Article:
In 1947, Balochistan consisted of four princely states of Las Bela, Kharan, Makran and Kalat. Mir Ahmad Yar Khan Baloch, the ruler of Kalat, nevertheless, wanted independence, claiming that since it was neither part of India nor an Indian state, it was independent sovereign state vide treaties with British government. Khan claimed he was the true leader of entire “British Baloch nation” and had assumed title of “Khan-e-Azam”. He strongly urged British to hand him over Quetta, Nushki and Nasirabad, areas, which he claimed once belonged to Kalat but were usurped by London under the treaty of 1876. Khan also claimed suzerainty over Las Bela, Kharan and Makran along with Marri-Bugti areas.
On April 11, 1947, Khan unilaterally declared Kalat a sovereign state, and also extended support to Jinnah’s “demand for Pakistan”. Furthermore, he sought Jinnah’s reciprocal support for independence of his sovereign state. Soon, August 11, 1947 proved to be the liberation day for Kalat. In a joint “press communique” issued by the leaders, “Pakistan recognised Kalat as an independent sovereign state”. However, a “catch”, introduced at Jinnah’s behest, appeared to have gone either un-noticed or un-comprehended by Khan’s team. Thus, despite Jinnah’s recognition of Kalat as an “independent sovereign state”, Khan agreed to go for “legal opinion” to “know if the agreements of leases between the British and Kalat would be inherited by Pakistan or not”.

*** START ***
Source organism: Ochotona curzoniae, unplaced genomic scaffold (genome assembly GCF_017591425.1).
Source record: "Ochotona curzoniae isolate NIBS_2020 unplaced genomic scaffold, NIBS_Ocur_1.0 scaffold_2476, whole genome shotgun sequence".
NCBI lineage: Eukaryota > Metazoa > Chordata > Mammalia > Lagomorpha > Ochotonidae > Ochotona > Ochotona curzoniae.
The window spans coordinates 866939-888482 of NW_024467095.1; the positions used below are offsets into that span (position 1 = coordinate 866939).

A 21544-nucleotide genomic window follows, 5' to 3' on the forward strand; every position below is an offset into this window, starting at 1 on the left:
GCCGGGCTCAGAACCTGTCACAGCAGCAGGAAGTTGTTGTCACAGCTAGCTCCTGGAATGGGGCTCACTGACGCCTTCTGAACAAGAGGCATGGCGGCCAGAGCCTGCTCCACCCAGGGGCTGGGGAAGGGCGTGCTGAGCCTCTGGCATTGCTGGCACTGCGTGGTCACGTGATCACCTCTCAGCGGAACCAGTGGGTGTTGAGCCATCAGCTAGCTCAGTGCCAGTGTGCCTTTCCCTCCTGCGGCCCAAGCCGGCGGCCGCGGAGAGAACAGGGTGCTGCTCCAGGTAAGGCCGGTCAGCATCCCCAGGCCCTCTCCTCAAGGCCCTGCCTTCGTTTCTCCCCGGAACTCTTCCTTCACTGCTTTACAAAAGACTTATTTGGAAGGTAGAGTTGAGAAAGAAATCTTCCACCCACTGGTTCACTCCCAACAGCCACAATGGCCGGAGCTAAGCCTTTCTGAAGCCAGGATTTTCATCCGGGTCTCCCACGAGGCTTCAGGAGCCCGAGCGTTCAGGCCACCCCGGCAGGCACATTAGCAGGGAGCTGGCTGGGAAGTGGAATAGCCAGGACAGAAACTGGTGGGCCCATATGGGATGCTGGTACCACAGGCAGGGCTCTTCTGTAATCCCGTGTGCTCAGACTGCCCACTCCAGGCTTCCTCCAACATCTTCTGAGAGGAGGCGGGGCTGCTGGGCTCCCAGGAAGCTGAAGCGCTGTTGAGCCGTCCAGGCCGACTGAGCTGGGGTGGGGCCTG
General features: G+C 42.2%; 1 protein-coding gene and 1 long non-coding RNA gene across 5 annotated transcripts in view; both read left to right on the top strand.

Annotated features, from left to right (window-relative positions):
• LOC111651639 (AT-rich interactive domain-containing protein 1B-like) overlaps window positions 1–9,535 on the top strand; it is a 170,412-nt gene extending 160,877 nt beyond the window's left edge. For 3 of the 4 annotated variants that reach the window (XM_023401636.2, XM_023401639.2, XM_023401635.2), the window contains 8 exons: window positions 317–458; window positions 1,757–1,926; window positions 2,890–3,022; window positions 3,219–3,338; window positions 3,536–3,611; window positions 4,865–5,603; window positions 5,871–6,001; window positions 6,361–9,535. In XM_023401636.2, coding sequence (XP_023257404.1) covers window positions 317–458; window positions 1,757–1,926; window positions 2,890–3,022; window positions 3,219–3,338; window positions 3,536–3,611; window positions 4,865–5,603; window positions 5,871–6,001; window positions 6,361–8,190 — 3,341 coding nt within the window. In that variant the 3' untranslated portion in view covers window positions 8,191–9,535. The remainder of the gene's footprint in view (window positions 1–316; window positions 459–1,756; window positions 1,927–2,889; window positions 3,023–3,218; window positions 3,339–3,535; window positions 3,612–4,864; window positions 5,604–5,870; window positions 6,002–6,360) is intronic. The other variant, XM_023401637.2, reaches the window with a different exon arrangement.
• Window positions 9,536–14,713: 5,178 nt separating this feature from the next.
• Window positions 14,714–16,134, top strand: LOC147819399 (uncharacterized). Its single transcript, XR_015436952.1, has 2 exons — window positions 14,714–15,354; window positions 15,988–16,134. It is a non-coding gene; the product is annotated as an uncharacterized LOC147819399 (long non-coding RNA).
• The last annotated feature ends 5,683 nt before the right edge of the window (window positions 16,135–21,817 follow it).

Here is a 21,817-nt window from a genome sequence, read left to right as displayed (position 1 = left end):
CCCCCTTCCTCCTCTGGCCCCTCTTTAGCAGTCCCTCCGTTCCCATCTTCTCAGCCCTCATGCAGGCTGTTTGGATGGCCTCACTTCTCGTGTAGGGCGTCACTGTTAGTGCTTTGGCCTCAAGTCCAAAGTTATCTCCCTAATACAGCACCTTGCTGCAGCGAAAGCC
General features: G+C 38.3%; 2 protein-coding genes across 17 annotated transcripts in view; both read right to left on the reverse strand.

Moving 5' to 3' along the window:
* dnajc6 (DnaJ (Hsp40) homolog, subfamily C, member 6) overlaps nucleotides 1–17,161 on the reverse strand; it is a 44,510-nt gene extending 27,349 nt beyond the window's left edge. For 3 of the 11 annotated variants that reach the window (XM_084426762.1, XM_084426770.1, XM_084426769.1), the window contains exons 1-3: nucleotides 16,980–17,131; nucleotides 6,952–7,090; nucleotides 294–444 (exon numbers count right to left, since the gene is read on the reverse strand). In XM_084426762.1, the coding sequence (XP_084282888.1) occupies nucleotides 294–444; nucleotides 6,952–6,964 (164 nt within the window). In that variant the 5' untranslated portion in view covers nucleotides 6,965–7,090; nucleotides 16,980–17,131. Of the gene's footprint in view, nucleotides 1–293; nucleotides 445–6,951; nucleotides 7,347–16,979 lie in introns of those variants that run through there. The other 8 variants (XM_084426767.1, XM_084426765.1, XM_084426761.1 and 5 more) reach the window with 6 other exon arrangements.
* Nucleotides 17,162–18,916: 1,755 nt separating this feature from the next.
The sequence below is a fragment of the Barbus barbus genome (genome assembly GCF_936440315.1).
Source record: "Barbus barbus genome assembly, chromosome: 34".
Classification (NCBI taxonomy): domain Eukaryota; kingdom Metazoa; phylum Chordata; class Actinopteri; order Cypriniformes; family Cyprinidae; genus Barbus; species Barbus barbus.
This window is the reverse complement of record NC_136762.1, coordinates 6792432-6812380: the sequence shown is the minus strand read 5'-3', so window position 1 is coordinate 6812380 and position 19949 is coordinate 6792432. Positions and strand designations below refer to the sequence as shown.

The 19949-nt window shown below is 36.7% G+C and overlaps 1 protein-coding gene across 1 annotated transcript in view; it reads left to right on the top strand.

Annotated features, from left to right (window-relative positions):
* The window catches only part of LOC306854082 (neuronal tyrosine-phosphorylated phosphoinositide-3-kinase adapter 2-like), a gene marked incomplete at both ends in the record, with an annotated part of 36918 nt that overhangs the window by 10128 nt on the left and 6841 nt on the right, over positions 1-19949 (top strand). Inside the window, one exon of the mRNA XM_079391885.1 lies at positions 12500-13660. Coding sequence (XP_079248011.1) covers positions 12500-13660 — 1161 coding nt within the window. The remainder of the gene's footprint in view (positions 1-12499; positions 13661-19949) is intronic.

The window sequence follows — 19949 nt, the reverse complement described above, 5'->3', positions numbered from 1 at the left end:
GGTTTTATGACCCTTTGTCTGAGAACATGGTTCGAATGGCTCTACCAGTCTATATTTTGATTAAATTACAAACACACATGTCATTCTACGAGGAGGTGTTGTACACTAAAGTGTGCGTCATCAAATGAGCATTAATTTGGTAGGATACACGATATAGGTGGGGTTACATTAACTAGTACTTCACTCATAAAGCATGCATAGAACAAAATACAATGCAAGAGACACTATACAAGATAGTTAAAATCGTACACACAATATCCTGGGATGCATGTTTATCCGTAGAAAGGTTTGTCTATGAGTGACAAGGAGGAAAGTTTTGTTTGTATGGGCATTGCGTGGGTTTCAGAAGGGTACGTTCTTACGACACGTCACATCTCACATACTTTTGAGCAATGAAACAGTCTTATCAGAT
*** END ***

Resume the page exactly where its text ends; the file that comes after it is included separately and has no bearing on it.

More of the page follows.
By agreeing to a “legal opinion”, Khan, in one stroke, made his position potentially untenable, thereby putting a question mark on his “independent sovereign status” though as Pakistan, on August 11, 1947 was not born, being a part of India till August 14, 1947. As there was no legal provision for the princely state of Kalat to either remain or become independent, Jinnah brazenly violated the ground rules. Moreover, when a bilateral Pakistan-Kalat agreement came as a form of treaty (even before Pakistan was born), thereby superseding all previous agreements, Jinnah could have kept his commitment for Kalat’s position as “sovereign independent state”. But that was not to be because once legal opinion was sought, its verdict was a foregone conclusion. It was against sovereignty of the princely state. By deliberately violating the laid-down principles, Jinnah showed the way to breach commitments and bilateral agreements, thereby laying down the future direction for Pakistan.
No doubt, Khan of Kalat subsequently, per force, acceded to Pakistan on March 31, 1948, but irreparable damage had been done to the process of integration of Indian states. In reality, Baloch nationalist aspirations continued undiminished as Khan’s brother, Prince Karim, waged guerrilla war against Pakistan from Kalat. However, the inevitable failure of guerrilla war owed more to internal feuds of Baloch rather than the use of force by Pakistan under Colonel Gulzar. As Kalat, after remaining an “independent sovereign state” for seven and half months, surrendered to Pakistan, for the other three minor Baloch states, Las Bela, Kharan and Makran, understandably it was only a matter of time. No doubt they too had the intention, but did not have the ability to do what Kalat had done from April 11, 1947 to March 31, 1948.
Kalat, in retrospect, gives credence to the futility of Pakistani stand on Jammu and Kashmir’s accession to India. J&K acceded to India on October 26, 1947 through the due process of law, but Pakistan has not been following due process thereof because law and Pakistan appear contradictory since its birth!